As we wind down 2015 and businesses prepare to shut down for the extended holiday break, many will also implement a code freeze. The code freeze is a normal operating procedure that occurs regularly as an application or software update nears release, or whenever there’s a crucial business milestone—like end of quarter or end of fiscal year. Unfortunately, a code freeze also means that vulnerabilities can’t be fixed and cybercriminals get an extended period of time to analyze and exploit flaws.
Many security professionals perceive change as the “enemy.” If the network infrastructure and all of the applications running on it would just stay the same then it would ostensibly be easier to keep tabs on everything and mitigate any vulnerabilities. The reality, though, is that if you slow things down so that there is only a monthly—or even quarterly—update window, you leave your network and data exposed to flaws and zero-day attacks for a much longer period of time.
It takes too long to fix most vulnerabilities as it is. Some estimates suggest that it takes more than 100 days on average to develop a patch after a vulnerability is identified. Implementing a code freeze allows the bad guys even more time to do nefarious things before a patch can be applied. That’s why the exact opposite approach—rapid development and more frequent updates—is a more secure approach.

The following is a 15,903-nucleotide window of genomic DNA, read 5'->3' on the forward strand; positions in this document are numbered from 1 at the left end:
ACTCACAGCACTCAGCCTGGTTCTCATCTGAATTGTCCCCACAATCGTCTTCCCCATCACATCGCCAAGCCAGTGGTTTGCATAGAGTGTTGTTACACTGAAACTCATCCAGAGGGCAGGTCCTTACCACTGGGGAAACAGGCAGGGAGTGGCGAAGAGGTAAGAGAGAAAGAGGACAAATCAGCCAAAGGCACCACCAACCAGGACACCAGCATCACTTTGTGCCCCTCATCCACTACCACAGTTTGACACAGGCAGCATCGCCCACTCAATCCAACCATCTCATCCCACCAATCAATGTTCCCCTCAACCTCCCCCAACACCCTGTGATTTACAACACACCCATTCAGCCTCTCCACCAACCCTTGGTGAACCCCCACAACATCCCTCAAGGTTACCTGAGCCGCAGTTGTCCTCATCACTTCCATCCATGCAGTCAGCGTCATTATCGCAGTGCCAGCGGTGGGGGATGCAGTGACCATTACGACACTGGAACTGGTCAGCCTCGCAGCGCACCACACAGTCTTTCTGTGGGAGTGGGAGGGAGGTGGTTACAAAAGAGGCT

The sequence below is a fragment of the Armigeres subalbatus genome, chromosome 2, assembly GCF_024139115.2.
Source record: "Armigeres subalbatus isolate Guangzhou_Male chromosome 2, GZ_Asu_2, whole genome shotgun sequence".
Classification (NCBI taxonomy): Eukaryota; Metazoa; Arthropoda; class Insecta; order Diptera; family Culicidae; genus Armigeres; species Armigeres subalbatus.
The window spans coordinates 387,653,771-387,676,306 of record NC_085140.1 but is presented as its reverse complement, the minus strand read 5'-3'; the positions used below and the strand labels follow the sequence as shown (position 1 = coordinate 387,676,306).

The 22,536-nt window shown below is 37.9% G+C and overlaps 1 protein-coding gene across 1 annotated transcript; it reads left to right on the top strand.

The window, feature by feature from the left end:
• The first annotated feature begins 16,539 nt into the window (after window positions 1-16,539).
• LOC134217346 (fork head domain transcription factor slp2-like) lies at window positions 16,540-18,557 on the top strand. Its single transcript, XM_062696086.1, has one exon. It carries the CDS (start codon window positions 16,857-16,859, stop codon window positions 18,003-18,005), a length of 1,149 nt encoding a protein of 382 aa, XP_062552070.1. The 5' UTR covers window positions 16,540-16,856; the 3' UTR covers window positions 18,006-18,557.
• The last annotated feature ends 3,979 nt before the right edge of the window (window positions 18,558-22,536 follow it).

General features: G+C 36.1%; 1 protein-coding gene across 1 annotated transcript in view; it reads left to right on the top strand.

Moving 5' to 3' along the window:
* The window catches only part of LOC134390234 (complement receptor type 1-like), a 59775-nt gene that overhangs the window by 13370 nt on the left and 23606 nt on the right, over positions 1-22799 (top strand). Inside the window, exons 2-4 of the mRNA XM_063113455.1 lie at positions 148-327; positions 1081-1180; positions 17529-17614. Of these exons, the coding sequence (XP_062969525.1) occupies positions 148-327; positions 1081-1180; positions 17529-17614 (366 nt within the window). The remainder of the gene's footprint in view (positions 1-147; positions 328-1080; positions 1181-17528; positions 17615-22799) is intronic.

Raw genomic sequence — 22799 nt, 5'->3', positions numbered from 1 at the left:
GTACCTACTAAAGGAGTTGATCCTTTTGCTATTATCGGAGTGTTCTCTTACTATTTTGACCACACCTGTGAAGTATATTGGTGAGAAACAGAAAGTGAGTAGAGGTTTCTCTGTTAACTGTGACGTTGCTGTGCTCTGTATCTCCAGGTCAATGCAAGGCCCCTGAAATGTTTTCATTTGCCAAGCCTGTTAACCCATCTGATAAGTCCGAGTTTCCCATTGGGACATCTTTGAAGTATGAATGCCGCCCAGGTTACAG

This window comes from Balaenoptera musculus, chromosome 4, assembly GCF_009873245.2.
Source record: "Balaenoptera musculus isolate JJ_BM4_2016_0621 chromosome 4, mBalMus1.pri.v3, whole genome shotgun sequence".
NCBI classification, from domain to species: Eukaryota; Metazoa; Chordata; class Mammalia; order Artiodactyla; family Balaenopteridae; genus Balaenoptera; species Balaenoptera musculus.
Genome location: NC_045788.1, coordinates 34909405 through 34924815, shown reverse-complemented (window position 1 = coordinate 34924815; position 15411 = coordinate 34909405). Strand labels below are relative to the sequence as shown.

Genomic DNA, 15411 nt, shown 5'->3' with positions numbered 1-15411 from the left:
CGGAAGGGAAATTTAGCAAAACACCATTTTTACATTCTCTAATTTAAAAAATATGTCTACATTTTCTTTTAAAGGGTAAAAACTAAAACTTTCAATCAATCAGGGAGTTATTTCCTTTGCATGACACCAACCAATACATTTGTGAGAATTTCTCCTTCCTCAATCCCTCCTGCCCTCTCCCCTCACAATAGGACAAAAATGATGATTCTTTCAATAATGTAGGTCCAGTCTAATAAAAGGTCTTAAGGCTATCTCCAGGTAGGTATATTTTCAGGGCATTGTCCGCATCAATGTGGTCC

The current trend—from Agile development to DevOps and continuous delivery—allows companies to identify and fix vulnerabilities in real-time. The rapid pace of change with DevOps and continuous delivery don’t result in reduced stability or security—at least not if it’s done right.
Continuous delivery means that organizations can deploy smaller, incremental changes ten times a day rather than waiting to deploy a behemoth monthly release. That decreases the window of opportunity for an attacker to exploit a known vulnerability, and it significantly simplifies the troubleshooting and resolution process if an update goes wrong. It is much easier to identify the cause of a system conflict after a small update that fixes one thing than it is to try and reverse-engineer a massive update to identify the problem.
Rapid development, continuous delivery, and automation are all things that seem to be anathema to security professionals. If you know vulnerabilities exist, though—and they do—then finding them sooner is a good thing. And if you’ve identified vulnerabilities—and you will—then developing and deploying fixes for them sooner rather than later makes you more secure.
Stop with the code freezes. Embrace DevOps and continuous delivery.